The study of cooperative work as a socially-situated activity has led to a focus on providing 'mechanisms' that more closely resonate with existing work practice. In this paper we challenge this approach and suggest the flexibly organised nature of work is better supported when systems provide a 'medium' which can be tailored to suit each participant's needs and organised around the detail of their work. This orientation towards 'medium' rather than 'mechanism' has consequences for cooperative system design, highlighting a need to allow participants to adapt details of policy currently embedded in the heart of the systems we build. We describe an approach which allows users to perform such 'deep customisation' through direct manipulation of user interface representations.
The Session Capture and Replay Paradigm for Asynchronous Collaboration BIBA 149-164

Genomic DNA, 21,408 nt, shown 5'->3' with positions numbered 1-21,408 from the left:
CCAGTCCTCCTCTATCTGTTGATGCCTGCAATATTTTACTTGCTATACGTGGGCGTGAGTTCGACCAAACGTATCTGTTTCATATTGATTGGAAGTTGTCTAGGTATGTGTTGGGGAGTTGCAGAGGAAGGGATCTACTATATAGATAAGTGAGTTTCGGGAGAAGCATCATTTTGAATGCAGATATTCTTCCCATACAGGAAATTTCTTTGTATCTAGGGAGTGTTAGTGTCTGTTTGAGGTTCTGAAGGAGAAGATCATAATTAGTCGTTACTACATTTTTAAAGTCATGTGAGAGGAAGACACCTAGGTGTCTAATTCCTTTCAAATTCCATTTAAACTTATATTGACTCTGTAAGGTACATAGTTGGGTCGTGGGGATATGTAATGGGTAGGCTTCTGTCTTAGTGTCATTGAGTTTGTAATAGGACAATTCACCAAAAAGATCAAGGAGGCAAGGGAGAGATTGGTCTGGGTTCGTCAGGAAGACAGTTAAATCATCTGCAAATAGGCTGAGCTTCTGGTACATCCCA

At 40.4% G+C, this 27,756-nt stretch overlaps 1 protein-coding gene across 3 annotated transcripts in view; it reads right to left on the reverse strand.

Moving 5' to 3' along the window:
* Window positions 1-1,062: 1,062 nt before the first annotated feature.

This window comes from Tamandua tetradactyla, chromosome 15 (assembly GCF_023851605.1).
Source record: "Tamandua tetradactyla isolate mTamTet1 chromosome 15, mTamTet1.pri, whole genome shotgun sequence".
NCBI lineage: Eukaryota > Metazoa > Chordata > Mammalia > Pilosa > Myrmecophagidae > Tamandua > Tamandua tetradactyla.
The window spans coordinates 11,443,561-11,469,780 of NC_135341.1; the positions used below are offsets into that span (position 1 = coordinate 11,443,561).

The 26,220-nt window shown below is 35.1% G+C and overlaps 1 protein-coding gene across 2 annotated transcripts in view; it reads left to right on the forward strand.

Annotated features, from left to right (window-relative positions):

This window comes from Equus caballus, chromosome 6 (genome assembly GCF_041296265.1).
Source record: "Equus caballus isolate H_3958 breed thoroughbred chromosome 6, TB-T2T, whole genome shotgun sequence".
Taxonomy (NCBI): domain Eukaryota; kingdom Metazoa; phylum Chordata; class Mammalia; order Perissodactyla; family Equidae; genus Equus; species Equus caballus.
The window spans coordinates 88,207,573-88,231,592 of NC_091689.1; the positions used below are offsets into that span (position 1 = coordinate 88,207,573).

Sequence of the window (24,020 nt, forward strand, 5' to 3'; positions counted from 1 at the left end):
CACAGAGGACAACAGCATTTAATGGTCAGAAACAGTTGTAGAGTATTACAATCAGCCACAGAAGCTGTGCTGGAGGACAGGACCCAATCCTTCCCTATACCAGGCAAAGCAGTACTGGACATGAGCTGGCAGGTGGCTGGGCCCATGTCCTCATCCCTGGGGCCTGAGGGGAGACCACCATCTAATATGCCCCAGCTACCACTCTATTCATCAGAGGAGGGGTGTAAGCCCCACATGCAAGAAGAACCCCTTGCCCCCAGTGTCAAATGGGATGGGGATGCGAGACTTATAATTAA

Nelson R. Manohar; Atul Prakash
In this paper, we describe a paradigm and its associated collaboration artifact to allow flexible support for asynchronous collaboration. Under this paradigm, a user session with an application's user interface is encapsulated into a data artifact, referred to as a session object. Users collaborate by annotating, by modifying, and by a back-and-forth exchange of these session objects. Each session object is composed of several data streams that encapsulate audio annotations and user interactions with the application. The replay of a session object is accomplished by dispatching these data streams to the application for re-execution. Re-execution of these streams is kept synchronized to maintain faithfulness to the original recording. The basic mechanisms allow a participant who misses a session with an application to catch up on the activities that occurred during the session. This paper presents the paradigm, its applications, its design, and our preliminary experience with its use.

Electronic Meetings I

Virtual Reality Tele-Conferencing: Implementation and Experience BIBA 165-180
  Chris Greenhalgh; Steve Benford